The domain of digital therapies is one of the most promising trends in digital health. This is confirmed by the growth data and projections of investments in digital therapies worldwide.
But what is the current situation with respect to the design, development, approval and reimbursement of digital therapies in Italy?
What digital therapy is and what it isn’t
Not everything that is digital in healthcare is a digital therapy.
A possible definition, highlighted during DTX 2019, the Italian event dedicated to DTx, describes digital therapies as
Patient-centric software (only or primarily) interventions able to provide a positive clinically measurable effect, which is scientifically validated.
Digital Therapies would thus be considered those instruments based on software that, alone or in association with other instruments, are able to bring some real benefit, clinically measurable and scientifically validated, on specific health needs of patients
The therapeutic areas in which DTx are expanding the most and are being particularly effective are chronic disease and diseases with behavioural and psychological factors, for example: type II diabetes, hypertension, cardiovascular diseases, chronic respiratory problems such as asthma and COPD, obesity and insomnia, Alzheimer’s, various forms of dementia or addiction (smoking, alcohol, drugs), anxiety, depression, autism, learning disorders or attention deficits (ADHD) and all those diseases that can benefit from real-time monitoring of behaviour and health status.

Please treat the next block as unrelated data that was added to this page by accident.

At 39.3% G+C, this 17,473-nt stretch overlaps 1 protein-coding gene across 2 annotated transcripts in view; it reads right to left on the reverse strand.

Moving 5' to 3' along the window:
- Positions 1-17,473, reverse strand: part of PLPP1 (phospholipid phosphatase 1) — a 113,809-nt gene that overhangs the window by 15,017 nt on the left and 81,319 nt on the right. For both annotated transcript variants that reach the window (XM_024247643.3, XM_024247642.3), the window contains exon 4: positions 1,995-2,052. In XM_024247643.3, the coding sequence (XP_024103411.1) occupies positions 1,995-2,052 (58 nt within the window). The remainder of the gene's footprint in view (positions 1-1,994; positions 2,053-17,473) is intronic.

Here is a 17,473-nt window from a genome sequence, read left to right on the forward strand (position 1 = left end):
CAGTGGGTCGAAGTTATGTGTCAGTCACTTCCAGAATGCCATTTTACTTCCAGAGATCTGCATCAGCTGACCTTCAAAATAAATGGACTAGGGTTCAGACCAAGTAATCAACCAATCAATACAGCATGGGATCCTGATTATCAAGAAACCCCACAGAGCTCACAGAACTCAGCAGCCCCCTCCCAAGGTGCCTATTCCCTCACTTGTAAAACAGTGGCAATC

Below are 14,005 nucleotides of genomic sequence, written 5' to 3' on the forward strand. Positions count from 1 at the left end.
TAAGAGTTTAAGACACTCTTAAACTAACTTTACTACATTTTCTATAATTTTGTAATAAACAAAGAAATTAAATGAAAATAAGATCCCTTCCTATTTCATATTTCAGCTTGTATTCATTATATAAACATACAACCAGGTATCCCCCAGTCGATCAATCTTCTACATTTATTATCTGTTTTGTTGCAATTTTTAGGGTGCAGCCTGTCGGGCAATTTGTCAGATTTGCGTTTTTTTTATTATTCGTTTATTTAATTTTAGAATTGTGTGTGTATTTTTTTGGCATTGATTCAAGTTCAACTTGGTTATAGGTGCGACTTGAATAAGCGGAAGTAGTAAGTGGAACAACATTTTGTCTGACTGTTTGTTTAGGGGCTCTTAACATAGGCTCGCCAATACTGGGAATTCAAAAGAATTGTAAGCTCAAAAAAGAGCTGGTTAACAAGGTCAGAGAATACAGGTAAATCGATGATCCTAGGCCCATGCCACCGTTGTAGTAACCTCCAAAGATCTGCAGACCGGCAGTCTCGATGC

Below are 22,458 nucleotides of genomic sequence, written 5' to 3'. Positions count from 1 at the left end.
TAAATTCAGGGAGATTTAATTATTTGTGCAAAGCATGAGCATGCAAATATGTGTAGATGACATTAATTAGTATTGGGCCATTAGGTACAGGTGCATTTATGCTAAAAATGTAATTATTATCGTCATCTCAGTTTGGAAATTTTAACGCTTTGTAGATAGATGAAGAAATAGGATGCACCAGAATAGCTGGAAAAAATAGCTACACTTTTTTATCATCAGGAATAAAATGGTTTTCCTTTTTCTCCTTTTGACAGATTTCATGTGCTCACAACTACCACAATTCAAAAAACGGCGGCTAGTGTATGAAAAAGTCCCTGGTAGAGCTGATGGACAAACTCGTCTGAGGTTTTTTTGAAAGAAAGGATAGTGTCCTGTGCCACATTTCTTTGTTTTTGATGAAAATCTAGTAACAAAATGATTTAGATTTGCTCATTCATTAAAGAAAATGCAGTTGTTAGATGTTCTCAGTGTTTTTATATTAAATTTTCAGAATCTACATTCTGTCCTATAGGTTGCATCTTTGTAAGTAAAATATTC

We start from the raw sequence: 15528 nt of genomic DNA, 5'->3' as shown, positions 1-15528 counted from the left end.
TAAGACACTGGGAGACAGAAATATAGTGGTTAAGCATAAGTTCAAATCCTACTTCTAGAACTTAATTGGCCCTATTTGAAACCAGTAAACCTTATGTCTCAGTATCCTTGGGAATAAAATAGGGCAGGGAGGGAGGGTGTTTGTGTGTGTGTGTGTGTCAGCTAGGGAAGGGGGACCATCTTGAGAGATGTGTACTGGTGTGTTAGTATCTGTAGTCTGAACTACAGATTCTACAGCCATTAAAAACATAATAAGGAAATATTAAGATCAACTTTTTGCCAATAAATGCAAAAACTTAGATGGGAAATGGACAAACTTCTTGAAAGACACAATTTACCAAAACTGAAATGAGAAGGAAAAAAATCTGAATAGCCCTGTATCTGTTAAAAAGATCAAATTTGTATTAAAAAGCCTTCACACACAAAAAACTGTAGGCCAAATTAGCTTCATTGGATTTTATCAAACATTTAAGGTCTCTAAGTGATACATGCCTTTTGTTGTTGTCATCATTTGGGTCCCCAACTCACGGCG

Many of the diseases in which the investments of digital therapies are focused, such as chronic diseases or neurological disorders, are also the most expensive for healthcare systems, which are not always able to manage them properly. In this context, digital therapies have the potential to represent a significant revolution since they are both more affordable and more accessible than traditional therapies.
How to design and develop digital therapies
Digital therapies have to answer to one or more unmet needs and bring measurable and scientifically validated benefits on some aspect of the patient journey. DTx are intended to be integrated into clinical practice and prescribed by healthcare professionals to meet clinical needs and therapeutic objectives.